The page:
News  Help with MassWildlife’s waterfowl survey this January

Public input is needed to identify current waterfowl feeding locations. Biologists will visit sites to identify and count these birds.
  • Division of Fisheries and Wildlife

Media Contact for Help with MassWildlife’s waterfowl survey this January

Media Contact, MassWildlife

Canada geese and mallards in winter

Every 5 years, MassWildlife conducts a winter waterfowl survey of sites where people feed wild ducks and geese. While the feeding of wildlife is discouraged, there is no state law or regulation that prohibits feeding (though some municipalities do restrict or prohibit feeding). MassWildlife is asking for the public’s assistance to identify current waterfowl feeding locations so that biologists can visit and identify and count these birds.

The survey will be conducted statewide in January of 2023 and includes sites in urban, suburban, and rural areas near fresh, brackish, and salt water. Feeding sites range from municipal parks where many visitors come to feed the ducks to ducks gathering in backyards feeding on spilled bird seed or handouts thrown out someone’s back door.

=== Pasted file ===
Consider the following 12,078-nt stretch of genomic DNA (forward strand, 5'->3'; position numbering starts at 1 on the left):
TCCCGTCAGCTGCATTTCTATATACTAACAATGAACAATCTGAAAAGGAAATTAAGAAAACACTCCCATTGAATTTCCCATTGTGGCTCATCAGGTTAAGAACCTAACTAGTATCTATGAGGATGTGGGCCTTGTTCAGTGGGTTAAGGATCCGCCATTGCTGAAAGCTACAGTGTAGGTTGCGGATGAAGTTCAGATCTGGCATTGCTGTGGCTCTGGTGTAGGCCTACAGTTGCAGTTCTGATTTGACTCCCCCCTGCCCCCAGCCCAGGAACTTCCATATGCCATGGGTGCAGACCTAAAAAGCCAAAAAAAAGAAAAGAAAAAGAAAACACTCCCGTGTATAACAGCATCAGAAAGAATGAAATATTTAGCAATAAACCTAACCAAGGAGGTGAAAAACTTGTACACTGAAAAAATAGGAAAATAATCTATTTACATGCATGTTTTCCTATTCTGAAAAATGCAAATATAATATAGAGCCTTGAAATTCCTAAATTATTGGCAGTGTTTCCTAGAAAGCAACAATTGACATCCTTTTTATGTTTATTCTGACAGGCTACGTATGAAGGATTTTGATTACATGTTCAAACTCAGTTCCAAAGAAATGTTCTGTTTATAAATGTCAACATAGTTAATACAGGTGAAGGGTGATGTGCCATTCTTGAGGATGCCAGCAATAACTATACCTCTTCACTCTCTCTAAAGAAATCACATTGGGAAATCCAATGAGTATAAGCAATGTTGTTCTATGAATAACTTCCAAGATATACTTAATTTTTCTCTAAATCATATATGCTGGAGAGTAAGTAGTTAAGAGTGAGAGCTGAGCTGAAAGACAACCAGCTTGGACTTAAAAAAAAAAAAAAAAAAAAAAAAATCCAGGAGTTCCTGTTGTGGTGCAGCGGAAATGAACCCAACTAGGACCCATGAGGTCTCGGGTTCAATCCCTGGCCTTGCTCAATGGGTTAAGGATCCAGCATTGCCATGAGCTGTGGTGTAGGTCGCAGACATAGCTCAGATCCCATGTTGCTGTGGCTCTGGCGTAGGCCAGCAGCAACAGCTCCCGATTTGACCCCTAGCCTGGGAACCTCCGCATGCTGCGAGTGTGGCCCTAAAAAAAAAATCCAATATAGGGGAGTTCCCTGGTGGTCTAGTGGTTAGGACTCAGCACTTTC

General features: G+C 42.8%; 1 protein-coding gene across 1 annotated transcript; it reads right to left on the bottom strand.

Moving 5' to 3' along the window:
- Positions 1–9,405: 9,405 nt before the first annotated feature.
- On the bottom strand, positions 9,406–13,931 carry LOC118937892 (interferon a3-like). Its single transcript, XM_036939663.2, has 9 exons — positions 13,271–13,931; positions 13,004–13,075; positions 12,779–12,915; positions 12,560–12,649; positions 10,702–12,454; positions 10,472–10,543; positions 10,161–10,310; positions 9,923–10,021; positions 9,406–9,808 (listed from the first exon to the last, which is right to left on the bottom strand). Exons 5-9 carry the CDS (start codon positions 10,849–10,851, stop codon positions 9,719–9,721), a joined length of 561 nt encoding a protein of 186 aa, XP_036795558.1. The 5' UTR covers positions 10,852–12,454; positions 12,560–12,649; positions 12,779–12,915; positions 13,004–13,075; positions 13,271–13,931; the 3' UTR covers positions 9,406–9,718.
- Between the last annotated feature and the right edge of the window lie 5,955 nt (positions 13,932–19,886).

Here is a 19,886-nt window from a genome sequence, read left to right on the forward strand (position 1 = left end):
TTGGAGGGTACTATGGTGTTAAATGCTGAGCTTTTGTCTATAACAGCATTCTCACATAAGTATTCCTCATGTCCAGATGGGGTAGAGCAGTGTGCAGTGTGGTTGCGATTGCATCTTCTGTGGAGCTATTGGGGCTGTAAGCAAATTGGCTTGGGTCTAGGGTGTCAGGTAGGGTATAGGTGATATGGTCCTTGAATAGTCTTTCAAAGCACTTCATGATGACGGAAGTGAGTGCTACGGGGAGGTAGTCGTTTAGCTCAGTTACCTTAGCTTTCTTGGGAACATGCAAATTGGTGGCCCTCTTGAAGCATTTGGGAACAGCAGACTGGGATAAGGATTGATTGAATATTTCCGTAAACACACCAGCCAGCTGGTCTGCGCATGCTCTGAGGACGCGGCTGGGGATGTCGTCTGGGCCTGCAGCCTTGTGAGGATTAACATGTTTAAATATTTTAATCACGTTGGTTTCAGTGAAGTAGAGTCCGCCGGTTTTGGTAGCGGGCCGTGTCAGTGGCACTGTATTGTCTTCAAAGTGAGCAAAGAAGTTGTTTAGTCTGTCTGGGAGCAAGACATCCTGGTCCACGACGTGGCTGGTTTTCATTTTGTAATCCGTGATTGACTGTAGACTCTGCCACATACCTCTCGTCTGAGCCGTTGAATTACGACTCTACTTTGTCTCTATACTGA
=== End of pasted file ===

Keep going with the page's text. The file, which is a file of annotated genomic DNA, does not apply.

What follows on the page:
MassWildlife biologists will visit historic feeding sites from January 9–27, 2023. Because feeding locations can change over 5 years, public input is needed. If you know of a spot where waterfowl are being fed, please let us know by phone at 508-389-6321 or by e-mail at Please include the town and specific location where waterfowl are being fed. If you are able, please also include the number of ducks and/or geese (preferably by species) that you see at the feeding site at one time.

Mallards are by far the most common duck at feeding sites, but other ducks may be observed as well. American black ducks and Canada geese are common, and wood ducks, pintails, gadwalls, American wigeon, and hooded mergansers are occasionally seen.

MassWildlife has been conducting the winter waterfowl survey for the past 50 years. A report summarizing this year’s survey results compared with previous years will be posted in the coming months.

Media Contact for Help with MassWildlife’s waterfowl survey this January

  • Division of Fisheries and Wildlife 

    MassWildlife is responsible for the conservation of freshwater fish and wildlife in the Commonwealth, including endangered plants and animals. MassWildlife restores, protects, and manages land for wildlife to thrive and for people to enjoy.
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